It’s almost the Fourth of July, and what better way to celebrate your freedom than to risk burning your house down?
Just kidding. I’m not here to talk about whether fireworks are appropriate or safe, or whether they should be featured at your cookout. It’s not my place to say whether you should abstain out of respect for skittish pets, sick neighbors or veterans with post-traumatic stress disorder. I’m here to help you get your hands on the goods.
What you can buy: "Sparkling devices," which are defined by the state as “ground based or handheld devices that produce a shower of colored sparks and or a colored flame, audible crackling or whistling noise and smoke.” For the most part, they’re on a wooden stick that’s stuck in the ground. Whatever you do, don't call them "fireworks." Fireworks are still illegal.
Where you can buy them: The State Department of Homeland Security and Emergency Services has a complete list of all the registered vendors of “sparkling devices” in each county on its website. On the list are certain Tops, Walmart, Sam’s Club, Big Lots, BJ’s, Target, Walgreens and Dollar General stores, plus pop-up locations run by out-of-state companies such as Phantom Fireworks.
Pro tip: When shopping for sparklers, look for QR codes on the outside of the package. If you have a QR code reader app on your smartphone, you can scan it and watch a video of the product in action. That way, you’ll get to see what the display will look like, and how long you might expect it to last.
When you can buy them: Only around the Fourth of July and New Year’s Eve. Permanent and specialty stores can sell them from June 1 to July 5 and Dec. 26 to Jan. 1. Pop-up stands can sell them from June 20 to July 5 and Dec. 26 to Jan. 1.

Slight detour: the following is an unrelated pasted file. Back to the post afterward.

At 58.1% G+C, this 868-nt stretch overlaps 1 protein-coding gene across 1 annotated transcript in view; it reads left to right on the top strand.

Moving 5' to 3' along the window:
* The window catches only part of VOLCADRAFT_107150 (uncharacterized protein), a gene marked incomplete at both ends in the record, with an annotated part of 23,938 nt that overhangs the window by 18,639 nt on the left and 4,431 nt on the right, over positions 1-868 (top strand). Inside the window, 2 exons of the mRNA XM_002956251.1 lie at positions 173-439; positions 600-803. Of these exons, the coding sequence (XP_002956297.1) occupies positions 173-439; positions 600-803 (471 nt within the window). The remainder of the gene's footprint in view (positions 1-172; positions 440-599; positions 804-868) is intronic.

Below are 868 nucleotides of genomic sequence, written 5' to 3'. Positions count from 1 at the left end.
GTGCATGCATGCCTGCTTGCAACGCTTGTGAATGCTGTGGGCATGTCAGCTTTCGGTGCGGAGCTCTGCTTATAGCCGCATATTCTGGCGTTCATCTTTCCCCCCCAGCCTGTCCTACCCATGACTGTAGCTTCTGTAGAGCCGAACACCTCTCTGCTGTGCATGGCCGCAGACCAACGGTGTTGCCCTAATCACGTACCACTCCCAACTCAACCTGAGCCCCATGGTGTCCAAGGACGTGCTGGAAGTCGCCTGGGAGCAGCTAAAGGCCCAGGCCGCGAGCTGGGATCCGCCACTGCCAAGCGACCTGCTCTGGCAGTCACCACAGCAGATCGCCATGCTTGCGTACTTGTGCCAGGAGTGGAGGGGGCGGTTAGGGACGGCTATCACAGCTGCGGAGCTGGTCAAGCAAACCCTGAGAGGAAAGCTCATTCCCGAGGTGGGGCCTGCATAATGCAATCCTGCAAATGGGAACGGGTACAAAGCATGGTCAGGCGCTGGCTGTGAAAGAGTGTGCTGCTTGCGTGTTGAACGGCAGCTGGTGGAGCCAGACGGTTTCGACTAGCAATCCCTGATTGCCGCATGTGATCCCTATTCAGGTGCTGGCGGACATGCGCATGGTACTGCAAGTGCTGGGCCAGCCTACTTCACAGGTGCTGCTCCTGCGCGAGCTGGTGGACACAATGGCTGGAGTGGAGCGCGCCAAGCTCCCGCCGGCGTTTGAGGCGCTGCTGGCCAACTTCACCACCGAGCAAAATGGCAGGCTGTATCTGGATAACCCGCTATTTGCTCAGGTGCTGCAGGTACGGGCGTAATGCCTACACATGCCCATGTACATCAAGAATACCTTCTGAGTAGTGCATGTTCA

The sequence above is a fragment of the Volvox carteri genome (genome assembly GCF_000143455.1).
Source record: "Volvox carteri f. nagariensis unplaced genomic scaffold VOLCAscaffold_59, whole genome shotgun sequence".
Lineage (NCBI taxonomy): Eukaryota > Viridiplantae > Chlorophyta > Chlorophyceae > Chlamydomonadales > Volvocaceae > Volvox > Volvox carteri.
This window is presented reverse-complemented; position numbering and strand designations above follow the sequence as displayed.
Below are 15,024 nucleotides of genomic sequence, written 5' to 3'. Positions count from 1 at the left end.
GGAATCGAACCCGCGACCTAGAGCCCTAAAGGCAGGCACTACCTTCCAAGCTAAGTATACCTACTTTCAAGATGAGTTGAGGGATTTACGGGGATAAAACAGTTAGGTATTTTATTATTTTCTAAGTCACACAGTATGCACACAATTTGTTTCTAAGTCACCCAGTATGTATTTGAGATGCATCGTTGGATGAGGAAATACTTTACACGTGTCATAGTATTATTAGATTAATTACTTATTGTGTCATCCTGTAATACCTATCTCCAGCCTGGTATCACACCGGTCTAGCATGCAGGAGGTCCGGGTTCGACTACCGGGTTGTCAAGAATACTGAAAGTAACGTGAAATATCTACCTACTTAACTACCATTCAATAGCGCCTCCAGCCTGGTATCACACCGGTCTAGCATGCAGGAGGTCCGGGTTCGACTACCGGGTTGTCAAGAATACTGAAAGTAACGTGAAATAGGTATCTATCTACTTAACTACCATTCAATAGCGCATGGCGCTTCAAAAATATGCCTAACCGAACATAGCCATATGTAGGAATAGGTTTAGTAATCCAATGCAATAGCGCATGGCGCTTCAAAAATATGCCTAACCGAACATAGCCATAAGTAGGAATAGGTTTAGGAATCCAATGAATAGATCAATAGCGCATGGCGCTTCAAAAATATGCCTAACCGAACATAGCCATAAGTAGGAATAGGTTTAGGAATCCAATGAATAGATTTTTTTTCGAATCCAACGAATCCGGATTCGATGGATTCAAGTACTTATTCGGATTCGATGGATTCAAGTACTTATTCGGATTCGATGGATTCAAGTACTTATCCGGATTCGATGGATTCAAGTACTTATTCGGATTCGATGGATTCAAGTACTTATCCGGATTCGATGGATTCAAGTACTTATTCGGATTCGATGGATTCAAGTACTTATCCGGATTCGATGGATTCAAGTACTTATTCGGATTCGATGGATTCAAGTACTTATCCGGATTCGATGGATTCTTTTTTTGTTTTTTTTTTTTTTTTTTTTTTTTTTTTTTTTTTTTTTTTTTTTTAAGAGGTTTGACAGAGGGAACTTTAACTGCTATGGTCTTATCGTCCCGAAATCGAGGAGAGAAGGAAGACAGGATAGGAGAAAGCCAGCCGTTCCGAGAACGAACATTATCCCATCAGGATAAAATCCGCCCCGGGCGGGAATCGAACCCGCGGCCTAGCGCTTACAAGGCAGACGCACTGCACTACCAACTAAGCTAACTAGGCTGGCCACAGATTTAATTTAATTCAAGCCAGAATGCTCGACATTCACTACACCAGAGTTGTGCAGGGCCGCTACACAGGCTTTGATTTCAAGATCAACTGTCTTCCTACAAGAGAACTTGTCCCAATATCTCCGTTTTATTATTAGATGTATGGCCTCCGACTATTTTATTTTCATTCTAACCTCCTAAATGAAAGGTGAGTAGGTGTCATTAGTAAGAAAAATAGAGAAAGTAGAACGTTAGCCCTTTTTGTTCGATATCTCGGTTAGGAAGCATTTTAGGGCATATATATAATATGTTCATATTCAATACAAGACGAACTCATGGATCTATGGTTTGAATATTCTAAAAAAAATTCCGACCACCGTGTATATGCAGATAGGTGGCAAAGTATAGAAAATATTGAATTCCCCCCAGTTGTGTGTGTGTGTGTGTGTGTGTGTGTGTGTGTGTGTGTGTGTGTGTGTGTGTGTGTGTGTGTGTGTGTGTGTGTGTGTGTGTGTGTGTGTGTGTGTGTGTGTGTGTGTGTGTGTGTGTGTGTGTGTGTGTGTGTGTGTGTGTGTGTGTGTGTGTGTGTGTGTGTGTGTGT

What you can’t buy: Firecrackers, bottle rockets, roman candles, spinners, M-80s or aerial devices. Handheld sparklers, the ones you remember twirling around when you were a kid, are legal as long as they’re wooden. Metal ones are illegal.
Age restrictions: If you want to buy or use sparklers, you must be 18 years old. Selling fireworks to someone younger is a class A misdemeanor. Doing it a second time is a class E felony. Even letting your kids throw some bang snaps or wave some handheld sparklers is off limits.
How they became legal: In 2014, Gov. Andrew M. Cuomo made the purchase, sale and use of ground fireworks legal in counties outside of New York City as long as that county opted in, which 40 of them did. In 2017, the law changed so that ground fireworks are legal unless counties opt out of selling them. So far, only three counties have done that, and none of them are in Western New York.
Safety first: Making fireworks legal doesn’t make them safe. Read the instructions on the box and follow them. Don’t use them when you’ve been drinking. Wear safety goggles, light one sparkler at a time and move away quickly. Never relight a “dud,” and know that “dead” fireworks can reignite at any time. Keep a fire extinguisher and charged hose handy. Make sure fireworks are out by waiting 20 minutes, then dunking them in a bucket of water.
Note: There are still noise ordinances.